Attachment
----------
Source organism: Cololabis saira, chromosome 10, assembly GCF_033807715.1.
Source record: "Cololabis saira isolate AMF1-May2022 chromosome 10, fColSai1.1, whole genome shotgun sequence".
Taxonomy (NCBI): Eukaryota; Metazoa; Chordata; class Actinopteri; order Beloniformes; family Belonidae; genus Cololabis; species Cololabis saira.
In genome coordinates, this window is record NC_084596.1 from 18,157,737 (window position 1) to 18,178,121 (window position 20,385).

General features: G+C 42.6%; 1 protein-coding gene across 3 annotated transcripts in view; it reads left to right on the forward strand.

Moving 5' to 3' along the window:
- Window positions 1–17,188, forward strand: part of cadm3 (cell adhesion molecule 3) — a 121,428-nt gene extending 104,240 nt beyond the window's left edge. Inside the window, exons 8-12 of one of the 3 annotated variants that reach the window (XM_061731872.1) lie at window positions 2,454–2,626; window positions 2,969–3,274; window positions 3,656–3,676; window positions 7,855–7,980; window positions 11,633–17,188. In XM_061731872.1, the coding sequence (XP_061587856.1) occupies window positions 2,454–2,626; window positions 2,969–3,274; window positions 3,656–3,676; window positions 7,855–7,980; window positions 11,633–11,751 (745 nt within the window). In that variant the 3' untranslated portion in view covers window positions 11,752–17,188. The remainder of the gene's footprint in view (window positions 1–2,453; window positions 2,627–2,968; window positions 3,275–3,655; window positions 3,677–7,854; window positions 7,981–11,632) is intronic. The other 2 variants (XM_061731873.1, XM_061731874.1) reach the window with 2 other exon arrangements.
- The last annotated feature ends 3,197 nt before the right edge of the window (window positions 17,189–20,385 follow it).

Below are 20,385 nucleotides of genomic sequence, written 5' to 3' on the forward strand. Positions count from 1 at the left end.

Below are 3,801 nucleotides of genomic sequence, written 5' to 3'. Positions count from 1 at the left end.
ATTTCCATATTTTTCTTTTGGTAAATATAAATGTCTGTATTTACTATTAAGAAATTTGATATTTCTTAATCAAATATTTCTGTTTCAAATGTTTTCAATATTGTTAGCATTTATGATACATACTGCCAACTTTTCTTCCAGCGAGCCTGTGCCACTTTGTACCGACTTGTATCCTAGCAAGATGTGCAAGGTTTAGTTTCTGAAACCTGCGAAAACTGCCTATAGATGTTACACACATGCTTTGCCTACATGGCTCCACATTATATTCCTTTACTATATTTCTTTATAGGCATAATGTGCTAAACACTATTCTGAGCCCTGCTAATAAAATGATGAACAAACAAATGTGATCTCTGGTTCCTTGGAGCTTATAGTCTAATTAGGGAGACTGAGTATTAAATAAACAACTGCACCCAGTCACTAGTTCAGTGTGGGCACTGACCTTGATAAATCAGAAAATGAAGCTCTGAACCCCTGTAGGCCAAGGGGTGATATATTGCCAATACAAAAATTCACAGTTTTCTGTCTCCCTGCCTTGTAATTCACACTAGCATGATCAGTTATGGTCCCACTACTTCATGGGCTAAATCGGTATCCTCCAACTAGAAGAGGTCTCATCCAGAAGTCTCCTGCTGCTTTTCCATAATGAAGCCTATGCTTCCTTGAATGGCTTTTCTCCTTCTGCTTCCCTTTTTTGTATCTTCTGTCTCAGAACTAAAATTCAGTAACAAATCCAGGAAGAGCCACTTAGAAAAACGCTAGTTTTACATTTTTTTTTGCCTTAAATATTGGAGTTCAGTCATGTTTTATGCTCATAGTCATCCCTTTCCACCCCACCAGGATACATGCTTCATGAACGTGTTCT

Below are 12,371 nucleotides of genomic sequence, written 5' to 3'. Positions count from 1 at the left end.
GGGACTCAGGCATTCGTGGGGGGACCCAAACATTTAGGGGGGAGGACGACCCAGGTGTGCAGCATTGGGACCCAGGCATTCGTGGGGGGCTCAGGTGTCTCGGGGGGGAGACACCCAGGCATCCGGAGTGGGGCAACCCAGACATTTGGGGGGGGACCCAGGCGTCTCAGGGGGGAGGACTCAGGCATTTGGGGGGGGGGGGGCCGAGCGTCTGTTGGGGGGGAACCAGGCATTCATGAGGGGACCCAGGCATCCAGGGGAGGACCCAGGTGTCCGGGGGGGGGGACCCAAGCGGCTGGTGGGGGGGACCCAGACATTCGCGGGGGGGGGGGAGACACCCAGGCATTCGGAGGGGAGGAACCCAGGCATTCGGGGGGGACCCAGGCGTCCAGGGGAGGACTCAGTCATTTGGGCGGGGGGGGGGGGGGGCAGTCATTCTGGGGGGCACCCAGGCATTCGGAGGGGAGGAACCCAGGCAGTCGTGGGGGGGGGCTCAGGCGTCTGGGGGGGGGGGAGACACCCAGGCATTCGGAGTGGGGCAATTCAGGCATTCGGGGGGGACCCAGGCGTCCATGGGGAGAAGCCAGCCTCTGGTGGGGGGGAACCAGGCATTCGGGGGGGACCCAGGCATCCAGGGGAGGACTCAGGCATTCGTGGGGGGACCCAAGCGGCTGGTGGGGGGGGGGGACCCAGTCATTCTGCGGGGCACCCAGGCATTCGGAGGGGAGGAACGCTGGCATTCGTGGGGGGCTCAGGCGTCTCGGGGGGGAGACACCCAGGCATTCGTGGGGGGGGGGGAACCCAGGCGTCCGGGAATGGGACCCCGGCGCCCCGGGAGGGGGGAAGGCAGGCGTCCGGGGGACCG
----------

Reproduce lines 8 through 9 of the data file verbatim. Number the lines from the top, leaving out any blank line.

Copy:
- The last annotated feature ends 3,197 nt before the right edge of the window (window positions 17,189–20,385 follow it).

Below are 20,385 nucleotides of genomic sequence, written 5' to 3' on the forward strand. Positions count from 1 at the left end.